The key to its long-term strategy however is StP, the gold-plated object-based data modeling tool into which IDE had at one time poured so much money and effort that it more or less priced itself out of the CASE computer-aided software engineering tools market. IDE used to be one of the leaders in structured CASE with StP bringing some rigor to the laid-back world of Unix programming, but like its main competitor Cadre, it got left behind in the move to objects. When it brought out a new set of high-end tools with full object-oriented capability, it still found it hard to compete against the lower prices of Rational Software Corp, Protosoft Inc, Popkin Software and Systems Inc and Select Software Tools Inc. If, as seems likely, there are enough organizations that prefer to buy the best solution rather than the cheapest or the simplest product, IDE could start to thrive in this latest guise. As well as building on its well-established reputation in the safety-critical software and embedded systems sectors, the best prospect of a bright future must now lie in following the rest of the market into the Windows development space. Here it can busy itself to provide a repository that sits at the core of an integrated software development environment. Post-merger, the added value of an alpha-to-omega toolset, rather than the offer of an assortment of isolated point products, might be great enough to justify the relatively high cost of the Aonix approach. Cost is the catch to Aonix. Nowadays who is willing to pay $15,000 for an all encompassing CASE tool when they can get a perfectly good but less comprehensive one for a quarter of that price? Aonix chief executive Chris Kenber answers frankly with: ‘In all my time we have never lost business on price, but we have often failed to compete because of price.’ Historically, IDE was a $20m technically rich company with very little sales savvy. ‘An StP sale used to be a very technical sell, rather than a business deal,’ Chris Kenber confirmed. Its strength was in Unix-based object-oriented development. In many senses this placed it in a niche of a niche. Around 70% of its business was coming from supporting technical development projects like embedded switch design, it had very poor penetration of commercial accounts. Embedded systems is a profitable niche but not one that will drive the value of the new business upwards very quickly and Kenber is keenly aware that some changes are needed. The target is the top-end of the market for object-oriented-based software design – big repository-based legacy re-engineering projects, as well as embedded systems, but to fuel growth Aonix is looking at volume markets. Here it will face the challenge of the hugely popular low-price Windows tools typified by the highly successful Windows-based Select/OMT from Select Software. This and other mass-market products were cleverly designed to be ‘just good enough for their purpose’. In contrast, probably the principal reason why IDE has been considerably less successful in the market than the likes of Rational or Select is because it has made StP an industrial strength product. Its design was better than it had to be. Although IDE was acquired by Thomson, the strategy for Aonix has been mapped out by IDE personnel who are still based at the old headquarters in San Francisco. The eight people that were pulled together last April to set the strategic business and technical direction for Aonix were all mostly ex-IDE staff.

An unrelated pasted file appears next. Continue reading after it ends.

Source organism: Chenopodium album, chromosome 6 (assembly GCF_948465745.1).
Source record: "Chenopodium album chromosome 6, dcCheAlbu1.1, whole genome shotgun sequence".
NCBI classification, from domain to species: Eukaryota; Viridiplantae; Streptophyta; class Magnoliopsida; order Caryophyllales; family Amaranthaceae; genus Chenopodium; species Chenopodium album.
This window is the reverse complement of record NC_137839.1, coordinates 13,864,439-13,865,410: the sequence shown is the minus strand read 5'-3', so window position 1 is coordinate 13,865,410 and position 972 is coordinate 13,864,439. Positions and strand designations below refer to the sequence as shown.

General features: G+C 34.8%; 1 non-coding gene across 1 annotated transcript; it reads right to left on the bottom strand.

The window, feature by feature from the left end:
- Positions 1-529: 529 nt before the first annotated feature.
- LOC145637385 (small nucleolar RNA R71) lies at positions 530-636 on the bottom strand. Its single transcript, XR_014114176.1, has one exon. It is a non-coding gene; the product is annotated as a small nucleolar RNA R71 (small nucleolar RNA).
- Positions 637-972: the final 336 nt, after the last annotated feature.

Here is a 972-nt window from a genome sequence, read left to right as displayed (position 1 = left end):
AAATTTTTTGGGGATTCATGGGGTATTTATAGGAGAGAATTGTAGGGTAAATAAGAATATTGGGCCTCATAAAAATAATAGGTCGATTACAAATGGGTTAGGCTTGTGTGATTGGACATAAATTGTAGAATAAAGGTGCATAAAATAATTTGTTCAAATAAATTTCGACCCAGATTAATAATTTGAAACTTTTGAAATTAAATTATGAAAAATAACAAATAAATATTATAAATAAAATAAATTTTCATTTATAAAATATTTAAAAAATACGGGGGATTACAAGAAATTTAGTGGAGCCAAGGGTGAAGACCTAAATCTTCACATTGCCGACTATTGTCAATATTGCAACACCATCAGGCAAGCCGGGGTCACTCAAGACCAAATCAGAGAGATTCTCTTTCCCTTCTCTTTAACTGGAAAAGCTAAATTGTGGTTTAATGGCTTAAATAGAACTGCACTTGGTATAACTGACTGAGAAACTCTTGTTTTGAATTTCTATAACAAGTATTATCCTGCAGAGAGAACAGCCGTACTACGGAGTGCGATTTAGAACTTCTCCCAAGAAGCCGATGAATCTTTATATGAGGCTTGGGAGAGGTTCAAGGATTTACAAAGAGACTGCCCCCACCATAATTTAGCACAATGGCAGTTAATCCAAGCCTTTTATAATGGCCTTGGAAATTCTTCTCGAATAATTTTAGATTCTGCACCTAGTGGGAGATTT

Restructuring has taken seven months and an estimated $11m – not accounting for revenue that slipped inexorably away while everyone was busy thrashing out a plausible strategy for the new company. This is a merger between two radically dissimilar companies which throws into sharp relief every small discrepancy and overlap in the amalgamated products and services. ‘Some elements of the negotiations as well as the post-merger planning were very complicated and very frustrating,’ Chris Kenber admits. Cross-Atlantic mergers and acquisitions activities are particularly awkward. ‘Thomson is very large, very bureaucratic and very French. In many senses, TSP was not a company, it was a collective.’ There were 14 different legal and fiscal entities to bring together before the thing could be merged with the US firm. Post-merger, Aonix faces problems in presenting itself as a unified whole. It has 450 plus staff, including 80 sales and 60 consultancy personnel, and offices in San Francisco, France, Germany, Sweden and the UK. While accepting they have been slow off the blocks with Aonix, company executives are clear about the way ahead. ‘The intention is to float the company within the next 18 months’ Chris Kenber told us. Thomson is hoping to see its return in the form of a successful initial public offering. But before that, Aonix will need a series of bumper quarters. Long- term success for the company will depend on how nimbly it can articulate its move downstream into the buoyant and turbulent waters of Windows-based commercial developments. It is a whole new ball game, and Aonix may not have the commercial muscle to catch Rational but it can at least now put some weight behind the ball.
This article is extracted from the April edition of our sister publication M&A Impact.